By the time Viktor arrives at the onsen, fully vested and bearing a generous amount of holy water, a number of people have gathered outside. He sees Yuuri’s parents clinging to one another, and Mari with her hand on her mother’s shoulder murmuring what he imagines to be words of comfort. Some of the onsen’s staff remain huddled around the main entrance, but eagerly part to give him a clear path.
He finds Yuuko’s husband with his back pressed against a door — one he assumes will lead to Yuuri’s room. There is a shallow cut on his face, and a much deeper gash on his arm. When Yuuko ushers him away, he’s unable to put weight on his left foot.
“We did all that we could, Father,” he says when they stop in front of him. Although this tells Viktor nothing, he recognizes the hopelessness in those words, and decides not to press on.
He tells them all to seek sanctuary in the church for the night. He waits until they are all out of sight, and then waits a few minutes more, before starting a ritual to bless the house.
“O Lord God of our salvation, Son of the Living God, Who is borne by the Cherubim, being above all dominions, principalities, authorities and powers: You are great and fearsome to all around You…”
The very first exorcism he witnessed was one performed by Yakov. That was a much more harrowing experience from the start, with the one possessed writhing and screaming bloody murder, cursing all of the priests and everyone who held him down. But Yakov was a rock, has always been a rock, and Viktor will never forget how calm he was throughout the whole endeavor, until it was over. If only he possessed a fraction of the man’s fortitude —
No. None of that, he rebukes himself. He cannot afford to doubt his constitution at a time like this.
“You are the One Who set the heavens like a vault and made the earth in Your might; Who directs the universe in Your wisdom. When earthquakes occur under heaven from the foundations, its pillars are unshaken. You speak and the sun does not shine. You sealed the stars. You forbad the seas and dried them up. Authorities and dominions hide from Your wrath, and the rock trembles before You.”
The space behind the door is quiet… almost eerily so. Viktor imagined that he should have heard some signs of resistance by now. He stands tense and alert anyway, always keeping an eye on the door as he moves.
“As the same Lord, the Hope of those who place their confirmation on You, and the Wall of might for those whose expectation is in You, anathematize, drive away and transform all diabolical actions and all satanic indictments, all slanders of the Adversary, and of the powers lying under this roof. Free those bearing the Sign which is awesome against demons: the Cross of Your victory, and calling upon Your gracious Name, from possession by him and from those wandering about under this roof.”
There is a presence in this place that he cannot deny. He blesses the house in its entirety, but the energy draws him back to this same door that Takeshi was guarding, and to whatever entity is lurking within.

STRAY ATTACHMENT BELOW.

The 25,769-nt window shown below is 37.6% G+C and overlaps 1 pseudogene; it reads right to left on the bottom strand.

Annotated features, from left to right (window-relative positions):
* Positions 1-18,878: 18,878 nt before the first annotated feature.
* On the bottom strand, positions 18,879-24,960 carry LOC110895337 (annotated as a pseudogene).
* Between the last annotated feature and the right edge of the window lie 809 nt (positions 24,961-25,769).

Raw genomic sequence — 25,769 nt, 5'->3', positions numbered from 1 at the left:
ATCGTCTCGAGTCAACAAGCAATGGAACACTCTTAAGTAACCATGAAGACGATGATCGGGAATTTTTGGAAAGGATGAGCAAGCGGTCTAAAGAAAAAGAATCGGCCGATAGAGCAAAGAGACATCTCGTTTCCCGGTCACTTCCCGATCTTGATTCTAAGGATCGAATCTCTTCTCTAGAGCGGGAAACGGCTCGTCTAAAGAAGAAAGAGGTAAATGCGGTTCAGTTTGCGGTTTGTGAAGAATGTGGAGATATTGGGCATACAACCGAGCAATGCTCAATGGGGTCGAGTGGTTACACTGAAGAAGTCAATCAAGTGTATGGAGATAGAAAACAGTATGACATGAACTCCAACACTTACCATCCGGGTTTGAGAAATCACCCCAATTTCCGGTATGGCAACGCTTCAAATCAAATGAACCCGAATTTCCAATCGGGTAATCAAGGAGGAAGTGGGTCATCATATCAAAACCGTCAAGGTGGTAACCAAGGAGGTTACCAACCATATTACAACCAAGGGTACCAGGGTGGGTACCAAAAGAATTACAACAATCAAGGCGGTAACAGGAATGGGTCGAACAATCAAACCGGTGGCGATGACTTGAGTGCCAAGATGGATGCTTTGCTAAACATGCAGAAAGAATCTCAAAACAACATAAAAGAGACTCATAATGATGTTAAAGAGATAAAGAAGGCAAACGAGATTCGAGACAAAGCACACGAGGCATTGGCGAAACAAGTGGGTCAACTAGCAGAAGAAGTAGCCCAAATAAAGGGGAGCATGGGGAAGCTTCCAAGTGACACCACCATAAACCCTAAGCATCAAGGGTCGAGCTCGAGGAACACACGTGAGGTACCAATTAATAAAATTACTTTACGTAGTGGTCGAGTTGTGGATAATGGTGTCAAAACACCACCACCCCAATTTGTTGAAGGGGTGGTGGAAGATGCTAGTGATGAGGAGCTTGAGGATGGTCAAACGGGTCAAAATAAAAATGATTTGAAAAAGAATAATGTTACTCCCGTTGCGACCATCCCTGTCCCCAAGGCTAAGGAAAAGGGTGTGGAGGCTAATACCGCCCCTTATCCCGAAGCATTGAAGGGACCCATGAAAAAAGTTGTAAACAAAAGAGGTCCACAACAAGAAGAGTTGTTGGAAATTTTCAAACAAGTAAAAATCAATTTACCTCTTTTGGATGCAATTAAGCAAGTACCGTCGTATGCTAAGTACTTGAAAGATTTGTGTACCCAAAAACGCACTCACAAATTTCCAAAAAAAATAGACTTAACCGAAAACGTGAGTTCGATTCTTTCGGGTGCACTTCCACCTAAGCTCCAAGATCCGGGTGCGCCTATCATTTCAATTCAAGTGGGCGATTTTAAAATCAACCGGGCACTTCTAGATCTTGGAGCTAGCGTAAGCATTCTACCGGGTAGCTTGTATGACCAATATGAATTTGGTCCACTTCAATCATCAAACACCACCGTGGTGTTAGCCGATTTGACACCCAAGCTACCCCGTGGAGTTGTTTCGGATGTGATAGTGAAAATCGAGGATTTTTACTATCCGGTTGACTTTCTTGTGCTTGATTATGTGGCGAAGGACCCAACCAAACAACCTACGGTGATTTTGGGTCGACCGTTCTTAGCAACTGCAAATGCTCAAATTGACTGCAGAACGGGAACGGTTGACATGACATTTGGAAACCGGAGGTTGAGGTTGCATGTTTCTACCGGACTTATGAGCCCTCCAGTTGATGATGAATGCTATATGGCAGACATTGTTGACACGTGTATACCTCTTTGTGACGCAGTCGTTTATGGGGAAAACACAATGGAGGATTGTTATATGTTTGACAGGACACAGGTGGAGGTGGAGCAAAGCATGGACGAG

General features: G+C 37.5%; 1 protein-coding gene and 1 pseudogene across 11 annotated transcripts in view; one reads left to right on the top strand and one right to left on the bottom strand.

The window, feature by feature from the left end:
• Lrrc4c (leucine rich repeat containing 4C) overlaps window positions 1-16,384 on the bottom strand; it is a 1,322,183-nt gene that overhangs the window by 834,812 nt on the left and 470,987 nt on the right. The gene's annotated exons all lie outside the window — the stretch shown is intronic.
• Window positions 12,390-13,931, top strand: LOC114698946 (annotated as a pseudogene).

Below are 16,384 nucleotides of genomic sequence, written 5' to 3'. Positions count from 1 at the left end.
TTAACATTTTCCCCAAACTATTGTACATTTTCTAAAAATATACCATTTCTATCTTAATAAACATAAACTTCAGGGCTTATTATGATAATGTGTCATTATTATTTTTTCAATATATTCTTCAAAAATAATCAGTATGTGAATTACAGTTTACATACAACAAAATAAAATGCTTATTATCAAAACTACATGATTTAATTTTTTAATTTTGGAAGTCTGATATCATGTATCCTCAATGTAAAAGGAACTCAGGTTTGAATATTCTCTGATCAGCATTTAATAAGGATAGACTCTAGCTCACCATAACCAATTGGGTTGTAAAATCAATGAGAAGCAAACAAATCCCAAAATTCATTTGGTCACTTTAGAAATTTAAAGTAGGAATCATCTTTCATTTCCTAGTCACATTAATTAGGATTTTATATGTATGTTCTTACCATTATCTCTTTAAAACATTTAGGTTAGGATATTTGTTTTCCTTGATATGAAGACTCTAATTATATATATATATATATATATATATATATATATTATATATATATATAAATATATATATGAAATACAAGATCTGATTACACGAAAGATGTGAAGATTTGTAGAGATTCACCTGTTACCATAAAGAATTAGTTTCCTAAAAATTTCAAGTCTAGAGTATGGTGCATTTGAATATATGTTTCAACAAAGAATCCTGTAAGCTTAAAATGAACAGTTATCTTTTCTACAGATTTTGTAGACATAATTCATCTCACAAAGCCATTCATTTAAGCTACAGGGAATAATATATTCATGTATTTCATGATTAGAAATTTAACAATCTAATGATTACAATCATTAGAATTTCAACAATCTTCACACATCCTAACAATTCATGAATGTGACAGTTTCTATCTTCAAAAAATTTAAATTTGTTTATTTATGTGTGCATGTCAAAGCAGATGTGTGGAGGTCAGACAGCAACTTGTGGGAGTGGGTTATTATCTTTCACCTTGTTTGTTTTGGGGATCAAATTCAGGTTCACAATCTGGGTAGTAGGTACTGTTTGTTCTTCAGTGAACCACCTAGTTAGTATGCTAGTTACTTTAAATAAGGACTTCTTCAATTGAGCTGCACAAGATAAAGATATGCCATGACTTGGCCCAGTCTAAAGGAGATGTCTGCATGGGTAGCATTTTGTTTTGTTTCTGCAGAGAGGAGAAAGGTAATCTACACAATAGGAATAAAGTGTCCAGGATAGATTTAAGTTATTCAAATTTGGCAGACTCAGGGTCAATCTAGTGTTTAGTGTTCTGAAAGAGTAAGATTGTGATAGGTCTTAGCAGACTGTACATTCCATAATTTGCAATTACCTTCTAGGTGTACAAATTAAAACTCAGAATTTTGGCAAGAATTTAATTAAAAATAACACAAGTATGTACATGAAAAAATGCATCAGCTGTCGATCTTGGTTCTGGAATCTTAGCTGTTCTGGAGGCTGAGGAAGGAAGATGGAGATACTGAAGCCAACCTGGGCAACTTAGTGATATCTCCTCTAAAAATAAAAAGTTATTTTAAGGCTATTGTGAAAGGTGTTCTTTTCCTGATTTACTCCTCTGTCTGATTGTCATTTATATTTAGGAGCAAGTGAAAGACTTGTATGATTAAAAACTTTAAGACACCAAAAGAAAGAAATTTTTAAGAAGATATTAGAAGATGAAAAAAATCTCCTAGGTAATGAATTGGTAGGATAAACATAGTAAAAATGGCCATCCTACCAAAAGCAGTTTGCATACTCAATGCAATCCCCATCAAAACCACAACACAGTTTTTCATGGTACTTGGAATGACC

“Preserve, O Master, all who live in the house from all harm and every temptation from below, delivering them from fear of the feeble one and the arrows that fly by day, from things proceeding from the darkness and attacks by demons at midday. Let Your servants and Your children, delighting in Your help, and preserved by armies of angels, faithfully sing with one accord: ‘The Lord is my Helper and I will not be afraid; what can man do to me?’ and again, ‘I will fear no evil, for You are with me.’"
No, it isn’t just lurking. Or rather, it is, in the sense that it hasn’t thrown the door open and emerged to attack, or to flee.
Is it just… waiting? Waiting for him?
“As You are my Confirmation, O God, Mighty Master, Prince of Peace, and Father of the age to come, for Your kingdom is an eternal Kingdom, to you alone is the Kingdom, and the Power, and the Glory, with the Father and the Holy Spirit, now and ever and unto ages of ages. Amen.”
When Viktor finally opens the door, it yields without any resistance. And while he was not entirely sure what to expect — its occupant crawling all over the walls, perhaps, or convulsing on the floor, blood under nails and painting teeth — he’s surprised by what he does find: Yuuri lying calmly on the futon in the middle of the room. His ankles and wrists have been bound together with heavy ropes, but Viktor sees no marks on his skin that would have evidenced any kind of a struggle against them.
The only thing out of the ordinary is his eyes: free from the spectacles that he usually wears, and unobscured by his hair which he’s pushed back, with either water or pomade or something else, Yuuri’s eyes have changed from their usual hue to a deep, arresting red.
“Good evening, Father.”
Viktor slides the door closed behind him. “Yuuri?” he calls out cautiously.
“Yes, yes, I suppose I can respond to that name if it’s more convenient for you. Ah, and speaking of your convenience…” The demon smiles, and then switches effortlessly to Russian: “How’s this? Is this better?”
It’s so surreal, recognizing Yuuri’s voice and countenance, and yet finding it completely unfamiliar all at once. “You’ve caused everyone quite a bit of grief with your antics tonight.”
“Honestly.” The demon rolls his eyes. “One would think that they would be used to it by now. All things considered.”
“Indeed, I have been told that this is not the first time.”
“For everyone except you, perhaps.”